'Nine out of ten dot.coms will not survive' warns fund managergreenspun.com : LUSENET : TB2K spinoff uncensored : One Thread
'Nine out of ten dot.coms will not survive' warns L&G fund manager
By Andrew Garfield and Lucy Baker
15 March 2000
David Rough, head of UK investment at Legal & General, the life insurance group, yesterday warned that nine out of ten of the dot.com stocks coming to the UK market would not survive.
The comments by one of the City's most respected fund managers came as lastminute.com, the hottest of the current crop of Net floats disappointed investors when it closed at a first day premium of "only" 28 per cent. Other dot.coms like Interactive Investor International and Stepstone had doubled in value on the first day of trading.
Howard Davies, chairman of the Financial Services Authority, the City regulator, yesterday told the House of Commons Treasury Select Committee that he had discussed with the Treasury whether the internet "bubble" posed a systemic risk.
Mr Davies said there was a strong divergence between the performance of the technology, media, and telecommunications sectors, the so-called TMT stocks, and the rest of the stock market, suggesting that any correction would fall most heavily on these shares and not across the board. "At this point in time, I'm not saying there is a risk of systemic crisis," he said. "If there is a rerating of the dot.coms a lot of investors would get their fingers burnt, but I don't think the fabric of the City would collapse."
Mr Rough said yesterday that while the TMT sector appeared to be valued at the equivalent of 12,000 on the FTSE 100, the unloved sectors were closer to 4,000.
L&G believes that the Wall Street Net bubble had two quarters to run. The US however, has had a much richer spread of technology companies, many of whom have much more durable prospects than the dot.com stocks now flooding the market.
Mr Rough pointed out there are "hundreds" of e-retailers being created every year, "many of them valued at hundreds of millions more than established retailers with strong brands". "At present," he said, "UK investors are going wherever there is a new technology label. Eighty to ninety per cent of new issues will not be here in five years' time. Their time will have passed."
L&G, like many UK institutions, participated in the lastminute.com issue but, again like many UK institutions, received too small an allocation to justify holding the stock for long.
In the Net chatrooms, the sharp end of the new investing phenomenon, there was anger at the way Morgan Stanley, the lastminute.com promoter had short-changed retail investors in favour of the big City institutions. Private investors who were allocated 20 per cent of the issue received just 35 shares apiece irrespective of how many shares they had applied for.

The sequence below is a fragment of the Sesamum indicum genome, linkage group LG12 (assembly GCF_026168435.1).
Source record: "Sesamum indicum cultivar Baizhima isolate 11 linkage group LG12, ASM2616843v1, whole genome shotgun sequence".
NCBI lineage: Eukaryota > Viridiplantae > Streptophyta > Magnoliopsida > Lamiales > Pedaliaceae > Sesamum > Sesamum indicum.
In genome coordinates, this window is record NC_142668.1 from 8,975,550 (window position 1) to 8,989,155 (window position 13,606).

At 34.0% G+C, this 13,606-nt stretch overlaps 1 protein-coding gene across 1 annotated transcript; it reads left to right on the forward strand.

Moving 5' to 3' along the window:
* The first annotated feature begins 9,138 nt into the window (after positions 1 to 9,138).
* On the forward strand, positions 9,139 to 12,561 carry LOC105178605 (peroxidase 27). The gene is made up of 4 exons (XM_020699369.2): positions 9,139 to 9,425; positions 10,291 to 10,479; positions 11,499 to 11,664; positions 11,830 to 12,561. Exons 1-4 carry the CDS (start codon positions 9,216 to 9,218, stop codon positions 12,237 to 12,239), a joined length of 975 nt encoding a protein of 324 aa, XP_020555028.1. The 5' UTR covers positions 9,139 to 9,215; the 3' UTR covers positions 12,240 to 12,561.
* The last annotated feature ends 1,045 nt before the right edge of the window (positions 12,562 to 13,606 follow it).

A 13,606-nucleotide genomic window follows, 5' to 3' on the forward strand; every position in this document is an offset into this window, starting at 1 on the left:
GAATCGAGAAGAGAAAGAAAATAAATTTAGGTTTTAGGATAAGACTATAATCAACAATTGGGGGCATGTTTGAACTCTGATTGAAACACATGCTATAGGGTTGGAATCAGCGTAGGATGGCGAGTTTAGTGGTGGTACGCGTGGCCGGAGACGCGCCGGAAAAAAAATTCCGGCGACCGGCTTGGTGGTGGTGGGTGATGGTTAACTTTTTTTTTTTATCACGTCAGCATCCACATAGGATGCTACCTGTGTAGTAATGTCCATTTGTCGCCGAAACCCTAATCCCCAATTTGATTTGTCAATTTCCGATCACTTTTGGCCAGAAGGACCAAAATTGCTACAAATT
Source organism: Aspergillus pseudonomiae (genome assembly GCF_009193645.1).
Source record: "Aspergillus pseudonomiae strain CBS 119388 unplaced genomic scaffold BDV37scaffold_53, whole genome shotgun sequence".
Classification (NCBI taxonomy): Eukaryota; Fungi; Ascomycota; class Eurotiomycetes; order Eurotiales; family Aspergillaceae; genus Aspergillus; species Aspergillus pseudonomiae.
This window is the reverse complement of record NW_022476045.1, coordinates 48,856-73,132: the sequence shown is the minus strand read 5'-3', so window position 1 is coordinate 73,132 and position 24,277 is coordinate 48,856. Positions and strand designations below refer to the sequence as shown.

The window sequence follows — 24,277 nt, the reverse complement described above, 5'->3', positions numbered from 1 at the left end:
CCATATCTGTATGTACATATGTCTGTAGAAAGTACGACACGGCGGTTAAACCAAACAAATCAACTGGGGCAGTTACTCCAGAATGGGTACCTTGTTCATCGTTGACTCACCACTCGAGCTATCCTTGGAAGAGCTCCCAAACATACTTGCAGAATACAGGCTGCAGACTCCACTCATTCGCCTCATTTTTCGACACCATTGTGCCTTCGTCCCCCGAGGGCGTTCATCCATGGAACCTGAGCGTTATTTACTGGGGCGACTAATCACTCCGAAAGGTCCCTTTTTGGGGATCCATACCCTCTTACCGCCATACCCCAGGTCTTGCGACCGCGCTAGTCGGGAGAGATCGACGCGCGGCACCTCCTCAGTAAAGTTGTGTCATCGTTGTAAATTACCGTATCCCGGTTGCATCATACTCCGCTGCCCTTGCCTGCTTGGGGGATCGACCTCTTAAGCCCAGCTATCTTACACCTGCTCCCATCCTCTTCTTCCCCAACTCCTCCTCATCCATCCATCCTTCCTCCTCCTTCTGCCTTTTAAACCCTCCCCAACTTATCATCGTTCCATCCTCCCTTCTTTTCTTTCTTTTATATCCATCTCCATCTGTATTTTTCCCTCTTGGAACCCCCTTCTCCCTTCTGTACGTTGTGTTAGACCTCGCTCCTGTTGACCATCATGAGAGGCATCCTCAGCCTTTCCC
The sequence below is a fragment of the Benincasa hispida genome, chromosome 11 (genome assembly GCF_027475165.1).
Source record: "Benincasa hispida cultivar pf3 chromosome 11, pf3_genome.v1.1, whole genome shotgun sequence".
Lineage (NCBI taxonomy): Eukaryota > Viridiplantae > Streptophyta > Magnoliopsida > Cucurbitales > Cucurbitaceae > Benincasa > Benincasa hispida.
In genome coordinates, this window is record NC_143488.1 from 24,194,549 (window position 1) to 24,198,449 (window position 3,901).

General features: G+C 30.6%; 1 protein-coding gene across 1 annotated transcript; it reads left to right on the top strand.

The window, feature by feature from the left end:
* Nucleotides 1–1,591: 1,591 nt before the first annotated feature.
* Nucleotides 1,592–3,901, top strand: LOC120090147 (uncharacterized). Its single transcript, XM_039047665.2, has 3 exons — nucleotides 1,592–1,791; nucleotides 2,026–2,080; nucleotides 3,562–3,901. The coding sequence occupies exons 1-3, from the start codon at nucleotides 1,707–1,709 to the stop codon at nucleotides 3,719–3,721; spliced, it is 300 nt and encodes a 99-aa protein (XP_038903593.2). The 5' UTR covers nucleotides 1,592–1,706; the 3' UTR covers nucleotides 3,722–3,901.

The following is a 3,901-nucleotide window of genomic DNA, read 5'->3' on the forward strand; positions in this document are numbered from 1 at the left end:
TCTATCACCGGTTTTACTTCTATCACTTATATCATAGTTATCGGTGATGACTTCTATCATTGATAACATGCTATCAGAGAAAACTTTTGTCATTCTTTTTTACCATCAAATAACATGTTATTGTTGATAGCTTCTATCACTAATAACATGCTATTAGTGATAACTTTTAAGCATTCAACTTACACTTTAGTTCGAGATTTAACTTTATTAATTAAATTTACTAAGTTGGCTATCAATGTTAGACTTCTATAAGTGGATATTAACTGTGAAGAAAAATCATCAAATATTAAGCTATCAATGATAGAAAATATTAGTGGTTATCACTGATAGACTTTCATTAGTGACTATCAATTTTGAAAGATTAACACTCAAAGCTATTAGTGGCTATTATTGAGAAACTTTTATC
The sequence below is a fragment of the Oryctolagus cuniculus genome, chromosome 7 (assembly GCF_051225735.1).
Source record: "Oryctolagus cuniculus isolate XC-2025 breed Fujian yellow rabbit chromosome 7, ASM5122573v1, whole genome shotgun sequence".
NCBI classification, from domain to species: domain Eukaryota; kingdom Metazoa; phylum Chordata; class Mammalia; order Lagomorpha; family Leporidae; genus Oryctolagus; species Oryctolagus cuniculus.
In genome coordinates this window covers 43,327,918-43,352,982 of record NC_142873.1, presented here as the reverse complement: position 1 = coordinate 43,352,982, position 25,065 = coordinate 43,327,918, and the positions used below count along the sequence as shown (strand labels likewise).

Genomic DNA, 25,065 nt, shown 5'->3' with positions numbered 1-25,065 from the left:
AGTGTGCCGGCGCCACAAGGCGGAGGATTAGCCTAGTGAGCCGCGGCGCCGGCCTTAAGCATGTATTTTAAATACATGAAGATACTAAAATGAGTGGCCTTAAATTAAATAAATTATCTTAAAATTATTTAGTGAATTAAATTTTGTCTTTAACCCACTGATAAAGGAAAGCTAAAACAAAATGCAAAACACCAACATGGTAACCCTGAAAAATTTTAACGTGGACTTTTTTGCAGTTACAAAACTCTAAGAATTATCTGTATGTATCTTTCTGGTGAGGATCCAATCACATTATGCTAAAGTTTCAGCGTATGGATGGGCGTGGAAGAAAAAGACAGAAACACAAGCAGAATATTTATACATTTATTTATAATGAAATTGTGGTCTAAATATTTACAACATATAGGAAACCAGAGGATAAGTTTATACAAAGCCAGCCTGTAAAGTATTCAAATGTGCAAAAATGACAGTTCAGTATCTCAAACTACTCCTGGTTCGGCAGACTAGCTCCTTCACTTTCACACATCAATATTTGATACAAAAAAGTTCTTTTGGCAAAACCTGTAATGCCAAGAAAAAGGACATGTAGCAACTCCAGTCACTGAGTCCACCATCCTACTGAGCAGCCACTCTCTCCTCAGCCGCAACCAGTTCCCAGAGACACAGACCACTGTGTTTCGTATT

Visitors to the iii discussion page on the Net urged those who felt cheated by the allocation process to boycott lastminute's site. One investor wrote: "If you are really disgruntled with LMC... don't use their service."
Others suggested stopping subscription cheques before they were cashed or bombarding lastminute's founders, Brent Hoberman and Martha Lane Fox, with e-mailed complaints.
Lastminute.com shares, which were priced at 380p, at the top end of their revised range, hit a high of 562.5p, valuing the company at #845.67m. But they later fell back to end at a more sober 487.5p. The blanket allocation would have been worth #133 at their issue price and #170.63 at yesterday's close.
Justin Urquhart Stewart, of Barclays Stockbrokers, said: "Being hit in the face with a wet fish would be preferable to being given 35 shares in this company. After commission, they are probably worth about #21."
David Todd, an analyst at Singer & Friedlander, said: "35 shares are pretty well meaningless ... The allocation process has been very poorly handled."
-- Bearer of Bad News (@ .), March 15, 2000
9 out of 10 dotcoms don't deserve to survive :-)
-- Uncle Bob (firstname.lastname@example.org), March 15, 2000.
Will all those 'instant' billionaires become paupers overnight? Their shareholders almost certainly will. At least with tulips you could (hopefully) get a few decent blooms in the Spring.
-- TulipMania (IsAliveAnd@Well.com), March 15, 2000.
Nine out of ten took it in the ear today. Rejoice, ye tulipmaniaphiles!
-- Lars (email@example.com), March 15, 2000.